It’s not that every woman should feel like she can make it – and be paid accordingly – as a pro to play sports. But knowing that this path is closed to us does nothing to inspire enthusiasm from an early age.
My husband plays soccer twice a week and those games are as etched in stone as school runs or work. He tells me I need to “make time” for exercise, but when I have two child-free hours, I always go to work or do the cleaning, or just have a quiet coffee at a Zumba class.
For a lot of women like me, exercise just isn’t a priority, and it’s something that’s been built on being told that a lifetime.
If you want us to be motivated, stop telling women at a young age that only men’s sports matter. And for heaven’s sake, let’s wear what we want to train.
Children’s programs not suitable for summer
As a kid, I always longed for summer vacations to last forever. But as a parent, I’m counting down the days until I go back to school.
By the time September arrives, like so many other families, we will have spent significant sums on summer programs to keep our children entertained while we both work.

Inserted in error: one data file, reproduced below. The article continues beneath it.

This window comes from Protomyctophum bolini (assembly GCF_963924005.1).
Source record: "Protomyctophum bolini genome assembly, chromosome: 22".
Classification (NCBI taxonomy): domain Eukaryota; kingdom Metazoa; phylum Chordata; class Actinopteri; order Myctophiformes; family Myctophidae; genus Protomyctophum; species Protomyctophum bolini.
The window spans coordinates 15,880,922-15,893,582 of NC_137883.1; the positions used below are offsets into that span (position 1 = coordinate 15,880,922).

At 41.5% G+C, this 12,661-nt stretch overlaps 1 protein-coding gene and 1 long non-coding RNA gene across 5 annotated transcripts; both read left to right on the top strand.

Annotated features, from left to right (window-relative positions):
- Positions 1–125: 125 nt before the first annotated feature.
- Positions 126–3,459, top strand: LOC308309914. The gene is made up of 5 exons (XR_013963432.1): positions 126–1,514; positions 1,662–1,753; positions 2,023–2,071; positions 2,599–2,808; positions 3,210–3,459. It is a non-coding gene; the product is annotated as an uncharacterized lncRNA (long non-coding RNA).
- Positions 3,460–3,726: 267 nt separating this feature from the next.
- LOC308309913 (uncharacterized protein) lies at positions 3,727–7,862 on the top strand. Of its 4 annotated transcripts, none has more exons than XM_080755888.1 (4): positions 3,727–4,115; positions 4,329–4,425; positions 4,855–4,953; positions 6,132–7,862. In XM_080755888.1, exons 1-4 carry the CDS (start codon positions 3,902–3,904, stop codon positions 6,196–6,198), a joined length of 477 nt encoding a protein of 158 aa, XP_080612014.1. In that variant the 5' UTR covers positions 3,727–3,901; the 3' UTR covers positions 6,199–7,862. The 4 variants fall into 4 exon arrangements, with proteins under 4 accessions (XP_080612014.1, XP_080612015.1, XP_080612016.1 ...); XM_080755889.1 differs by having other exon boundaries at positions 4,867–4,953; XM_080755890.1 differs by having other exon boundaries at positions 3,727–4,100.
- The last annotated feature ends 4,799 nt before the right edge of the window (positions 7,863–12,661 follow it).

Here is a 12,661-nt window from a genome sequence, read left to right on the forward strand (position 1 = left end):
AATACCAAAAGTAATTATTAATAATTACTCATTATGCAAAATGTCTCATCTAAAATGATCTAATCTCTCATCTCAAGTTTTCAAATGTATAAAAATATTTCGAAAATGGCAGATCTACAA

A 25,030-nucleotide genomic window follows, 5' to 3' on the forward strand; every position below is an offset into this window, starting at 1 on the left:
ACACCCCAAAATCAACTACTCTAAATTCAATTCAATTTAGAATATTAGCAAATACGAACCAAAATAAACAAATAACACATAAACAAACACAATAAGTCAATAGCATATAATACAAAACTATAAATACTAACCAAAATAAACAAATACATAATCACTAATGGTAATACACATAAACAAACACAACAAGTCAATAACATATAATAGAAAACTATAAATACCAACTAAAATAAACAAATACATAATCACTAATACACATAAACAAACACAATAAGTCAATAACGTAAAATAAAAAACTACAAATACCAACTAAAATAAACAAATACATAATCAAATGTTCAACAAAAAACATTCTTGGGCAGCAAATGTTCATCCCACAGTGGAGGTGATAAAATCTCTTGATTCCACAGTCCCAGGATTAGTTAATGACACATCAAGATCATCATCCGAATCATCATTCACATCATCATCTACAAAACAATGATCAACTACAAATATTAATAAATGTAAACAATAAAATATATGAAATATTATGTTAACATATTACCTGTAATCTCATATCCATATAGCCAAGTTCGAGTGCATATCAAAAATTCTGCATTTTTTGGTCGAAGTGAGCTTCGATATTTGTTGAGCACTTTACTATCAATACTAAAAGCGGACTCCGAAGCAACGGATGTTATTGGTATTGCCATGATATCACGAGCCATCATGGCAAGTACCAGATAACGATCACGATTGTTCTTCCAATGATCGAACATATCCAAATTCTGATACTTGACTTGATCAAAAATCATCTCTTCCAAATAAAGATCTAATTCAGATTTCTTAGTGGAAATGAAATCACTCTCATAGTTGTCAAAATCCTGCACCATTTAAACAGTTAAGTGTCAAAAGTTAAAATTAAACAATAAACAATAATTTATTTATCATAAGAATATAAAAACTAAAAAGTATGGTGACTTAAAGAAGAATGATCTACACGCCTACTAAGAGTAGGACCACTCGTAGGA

It is an expense greatly compounded by the need to pay for our youngest son’s individual attention in the classroom as well, to accompany him to his program, given his developmental disability such that it would be impossible for him to to function in such a setting without dedicated support.
The cost and availability of summertime entertainment and care for the children of working parents is an often-highlighted area of concern, but the provision of options for SEN children is another unfortunate layer.
In Ireland, eligible children are entitled to 40 hours of summer care, but that often depends on their school’s ability to accommodate them – not always a given – and it’s a drop in the bucket when faced with a two-month break are .
After that, it’s mostly hit and miss, depending on whether parents can source and pay for an SNA/tutor or find a mainstream program that their child may be able to tolerate and cater to their needs.
Add to the mix the challenges surrounding routine changes and regression, and as one mom I know recently pointed out, “Summer is the most difficult time for parents of children with additional needs.”
Zellweger’s reality check on aging
Shattering the stereotype of age-resistant female Hollywood stars, Renée Zellweger gave a brilliant interview this weekend in which she gushed about the joys of being 50.
“It made me realize that I have no interest in being 23,” he said Bridget Jones star (53). “Good luck all you jerks out there because you have a lot to survive to reach my age and I’ve earned my power and my vote.”
I don’t always agree with Hugh Grant, but he was right when he declared Zellweger “a real good egg” because when it comes to aging well in showbiz, she’s definitely cracked it.
https://www.independent.ie/life/theres-a-sneery-widespread-belief-that-only-certain-bodies-are-acceptable-to-be-seen-in-workout-gear-41898466.html “There’s a taunting, widespread belief that only certain bodies are acceptable to be seen in workout clothes.”